Édouard Vuillard must be the most prolific painter of apartment interiors. He moved away from the Nabis to a much more classical form, passing through a mysterious period thanks to a new ambiance – that of the installation of electricity in the home, which took off in the 1890s. The Belle Époque remains marked by the incursion of nocturnal mysteries, mitigated by the use of lampshades. After the First World War, the inventive painter was blamed for his return to order with a much more realistic style, as revealed by his brilliant portrait of the great seamstress Jeanne Lanvin (1933).
Nevertheless, this work makes reference to all his obsessions: Light shining through space, the independent life of small objects with a predilection for electrical cables, a preference for the depiction of sculptures, windows, the play of brilliance and texture, and his careless humour, with his dog under the desk between the feet of his mistress. The canvas is so fresh and the tastes of Jeanne Lanvin so avant-garde that you would think it a modern-day work. Unlike Edward Hopper, who had painted Room in New York the year before, a cultivated representation of the American way of life, its limits and restrictions clearly apparent, the bored woman. The aesthetics are ultra-dated and the piece could easily be part of the mood board in the Mad Men series.
David Hockney, who had a retrospective at Beaubourg this year, painted Mr and Mrs Clarkand Percy in 1970-71. The portrait still testifies to a certain spirit, the woman stands tall, conﬁdent, ready for action, whilst the man slouches in his Breuer armchair. Could such a scene mixing these two genres ever be imaginable before the 20th century? The bell-bottom trousers, like the design of the white Bakelite telephone or the white shag pile rug anchor the painting within a short period. In our ultrafast consumer societies, fashions come and go more quickly and the times are more easily identifiable. Even more contemporary, we see the bourgeois-bohemian lifestyle depicted in the intimate portrait by French painter Michel Castaignet – Christian au salon (2005).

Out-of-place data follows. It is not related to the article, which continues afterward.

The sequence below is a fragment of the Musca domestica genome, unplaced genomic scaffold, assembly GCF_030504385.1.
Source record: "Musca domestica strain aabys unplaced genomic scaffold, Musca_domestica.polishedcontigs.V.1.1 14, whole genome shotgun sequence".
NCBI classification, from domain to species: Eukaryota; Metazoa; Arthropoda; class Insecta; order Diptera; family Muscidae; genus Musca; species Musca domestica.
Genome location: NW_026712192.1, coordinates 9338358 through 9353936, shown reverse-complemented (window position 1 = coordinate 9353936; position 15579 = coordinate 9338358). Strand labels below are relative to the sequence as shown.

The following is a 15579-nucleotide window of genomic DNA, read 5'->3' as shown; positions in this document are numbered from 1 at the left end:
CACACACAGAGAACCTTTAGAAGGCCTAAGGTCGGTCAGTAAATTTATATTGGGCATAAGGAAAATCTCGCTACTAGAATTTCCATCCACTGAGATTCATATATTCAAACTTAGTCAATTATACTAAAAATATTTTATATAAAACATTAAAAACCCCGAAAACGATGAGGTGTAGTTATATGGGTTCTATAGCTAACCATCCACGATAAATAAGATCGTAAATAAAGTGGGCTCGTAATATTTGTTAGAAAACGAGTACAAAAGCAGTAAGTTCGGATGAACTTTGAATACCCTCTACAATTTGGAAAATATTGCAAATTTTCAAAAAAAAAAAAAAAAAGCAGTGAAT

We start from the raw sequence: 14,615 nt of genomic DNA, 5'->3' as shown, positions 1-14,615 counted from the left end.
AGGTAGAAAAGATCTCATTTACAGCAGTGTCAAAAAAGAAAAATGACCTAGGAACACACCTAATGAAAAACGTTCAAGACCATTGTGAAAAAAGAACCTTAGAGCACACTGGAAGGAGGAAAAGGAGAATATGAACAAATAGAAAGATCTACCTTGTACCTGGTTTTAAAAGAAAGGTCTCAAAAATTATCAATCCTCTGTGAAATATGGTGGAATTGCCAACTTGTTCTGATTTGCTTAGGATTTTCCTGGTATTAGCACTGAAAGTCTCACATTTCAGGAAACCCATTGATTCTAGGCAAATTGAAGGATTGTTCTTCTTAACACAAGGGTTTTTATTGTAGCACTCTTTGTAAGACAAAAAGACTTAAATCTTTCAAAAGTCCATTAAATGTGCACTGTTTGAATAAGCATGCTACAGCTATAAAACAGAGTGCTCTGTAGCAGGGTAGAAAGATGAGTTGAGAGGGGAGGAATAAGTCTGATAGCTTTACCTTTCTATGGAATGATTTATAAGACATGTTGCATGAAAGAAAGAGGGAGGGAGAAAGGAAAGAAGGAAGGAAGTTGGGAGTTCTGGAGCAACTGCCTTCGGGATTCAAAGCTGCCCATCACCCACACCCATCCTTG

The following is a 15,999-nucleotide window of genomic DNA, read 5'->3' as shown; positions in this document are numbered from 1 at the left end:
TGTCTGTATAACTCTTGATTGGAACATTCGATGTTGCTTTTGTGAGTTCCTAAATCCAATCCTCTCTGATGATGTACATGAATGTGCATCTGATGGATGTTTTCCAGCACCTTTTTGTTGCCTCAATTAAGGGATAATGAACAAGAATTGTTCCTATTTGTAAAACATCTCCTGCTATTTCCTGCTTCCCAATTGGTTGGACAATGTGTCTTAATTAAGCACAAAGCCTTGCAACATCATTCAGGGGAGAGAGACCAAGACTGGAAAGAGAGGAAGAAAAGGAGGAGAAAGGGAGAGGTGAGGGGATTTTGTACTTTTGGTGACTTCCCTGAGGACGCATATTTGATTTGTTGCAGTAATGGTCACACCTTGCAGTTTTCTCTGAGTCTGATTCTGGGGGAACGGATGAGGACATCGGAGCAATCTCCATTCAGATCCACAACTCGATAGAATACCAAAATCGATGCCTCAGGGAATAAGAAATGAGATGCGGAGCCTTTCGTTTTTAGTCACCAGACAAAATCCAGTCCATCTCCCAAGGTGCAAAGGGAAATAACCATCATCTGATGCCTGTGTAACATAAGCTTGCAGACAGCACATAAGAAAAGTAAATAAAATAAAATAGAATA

This composition contains an eclectic mix of tribal cushions, industrial lamps, potted plants, an African mask and contemporary paintings, all in a relaxed, white-robed hotel dressing gown, which was no doubt stolen. More bourgeois, the outstanding painter François Boisrond paints his wife Myriem Roussel, embodying Godardian style, languishing in the intimate corner of edges of the bed, evoking the child's curiosity for the "parents' bedroom”. It is impossible not to consider the emancipation of women. The nonchalant eroticism and the focus on reading the news is depicted forever by the feminine ﬁgure in Hopper's work. In another of Boisrond’s paintings, more voyeuristic and intimate than Vallotton’s, the stiﬂing room of objects is lit by the light from a screen that illuminates the parquet ﬂooring of the Haussmannian apartment. The round and precise touch of the painter evokes our digital world, but it is the subtle colourist in particular who manages to make us feel the warmth of our all too restrictive personal spaces.
Image credits: J. Geleyns-Roscan/RMN; Musées Royaux des Beaux-Arts de Belgique, Bruxelles/Musée Kunsthaus Zurich; Royal Collection Trust/supplied; Sheldon Museum of Art